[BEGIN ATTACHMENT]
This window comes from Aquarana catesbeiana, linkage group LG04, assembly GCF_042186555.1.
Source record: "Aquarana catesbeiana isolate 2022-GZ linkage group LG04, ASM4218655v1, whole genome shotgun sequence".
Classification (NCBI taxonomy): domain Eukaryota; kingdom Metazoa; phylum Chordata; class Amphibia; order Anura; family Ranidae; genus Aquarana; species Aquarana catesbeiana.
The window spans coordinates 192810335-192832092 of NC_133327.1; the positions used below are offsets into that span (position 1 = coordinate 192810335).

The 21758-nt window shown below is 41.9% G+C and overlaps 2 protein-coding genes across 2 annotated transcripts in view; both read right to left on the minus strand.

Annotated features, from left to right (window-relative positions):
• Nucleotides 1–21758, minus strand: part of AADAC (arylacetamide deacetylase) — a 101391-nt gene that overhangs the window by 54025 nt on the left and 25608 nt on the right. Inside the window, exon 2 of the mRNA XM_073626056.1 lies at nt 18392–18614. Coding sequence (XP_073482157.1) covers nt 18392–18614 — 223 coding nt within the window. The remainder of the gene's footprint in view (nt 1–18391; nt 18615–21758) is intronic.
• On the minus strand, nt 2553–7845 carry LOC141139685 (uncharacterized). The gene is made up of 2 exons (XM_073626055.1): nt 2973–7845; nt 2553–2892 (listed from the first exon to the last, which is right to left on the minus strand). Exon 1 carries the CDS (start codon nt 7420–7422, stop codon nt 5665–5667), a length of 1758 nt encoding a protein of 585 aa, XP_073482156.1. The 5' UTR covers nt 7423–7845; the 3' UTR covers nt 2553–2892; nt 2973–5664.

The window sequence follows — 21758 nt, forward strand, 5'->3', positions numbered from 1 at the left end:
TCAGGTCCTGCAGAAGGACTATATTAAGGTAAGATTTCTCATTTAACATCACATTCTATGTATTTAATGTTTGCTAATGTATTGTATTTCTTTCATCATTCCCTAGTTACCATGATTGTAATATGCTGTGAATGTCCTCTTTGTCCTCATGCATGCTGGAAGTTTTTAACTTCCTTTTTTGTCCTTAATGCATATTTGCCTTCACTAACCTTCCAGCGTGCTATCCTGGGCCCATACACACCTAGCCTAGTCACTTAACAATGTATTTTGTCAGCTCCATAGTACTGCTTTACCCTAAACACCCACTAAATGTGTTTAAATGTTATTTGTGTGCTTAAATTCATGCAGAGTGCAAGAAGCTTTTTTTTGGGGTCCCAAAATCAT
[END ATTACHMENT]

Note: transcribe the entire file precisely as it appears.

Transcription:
This window comes from Aquarana catesbeiana, linkage group LG04, assembly GCF_042186555.1.
Source record: "Aquarana catesbeiana isolate 2022-GZ linkage group LG04, ASM4218655v1, whole genome shotgun sequence".
Classification (NCBI taxonomy): domain Eukaryota; kingdom Metazoa; phylum Chordata; class Amphibia; order Anura; family Ranidae; genus Aquarana; species Aquarana catesbeiana.
The window spans coordinates 192810335-192832092 of NC_133327.1; the positions used below are offsets into that span (position 1 = coordinate 192810335).

The 21758-nt window shown below is 41.9% G+C and overlaps 2 protein-coding genes across 2 annotated transcripts in view; both read right to left on the minus strand.

Annotated features, from left to right (window-relative positions):
• Nucleotides 1–21758, minus strand: part of AADAC (arylacetamide deacetylase) — a 101391-nt gene that overhangs the window by 54025 nt on the left and 25608 nt on the right. Inside the window, exon 2 of the mRNA XM_073626056.1 lies at nt 18392–18614. Coding sequence (XP_073482157.1) covers nt 18392–18614 — 223 coding nt within the window. The remainder of the gene's footprint in view (nt 1–18391; nt 18615–21758) is intronic.
• On the minus strand, nt 2553–7845 carry LOC141139685 (uncharacterized). The gene is made up of 2 exons (XM_073626055.1): nt 2973–7845; nt 2553–2892 (listed from the first exon to the last, which is right to left on the minus strand). Exon 1 carries the CDS (start codon nt 7420–7422, stop codon nt 5665–5667), a length of 1758 nt encoding a protein of 585 aa, XP_073482156.1. The 5' UTR covers nt 7423–7845; the 3' UTR covers nt 2553–2892; nt 2973–5664.

The window sequence follows — 21758 nt, forward strand, 5'->3', positions numbered from 1 at the left end:
TCAGGTCCTGCAGAAGGACTATATTAAGGTAAGATTTCTCATTTAACATCACATTCTATGTATTTAATGTTTGCTAATGTATTGTATTTCTTTCATCATTCCCTAGTTACCATGATTGTAATATGCTGTGAATGTCCTCTTTGTCCTCATGCATGCTGGAAGTTTTTAACTTCCTTTTTTGTCCTTAATGCATATTTGCCTTCACTAACCTTCCAGCGTGCTATCCTGGGCCCATACACACCTAGCCTAGTCACTTAACAATGTATTTTGTCAGCTCCATAGTACTGCTTTACCCTAAACACCCACTAAATGTGTTTAAATGTTATTTGTGTGCTTAAATTCATGCAGAGTGCAAGAAGCTTTTTTTTGGGGTCCCAAAATCAT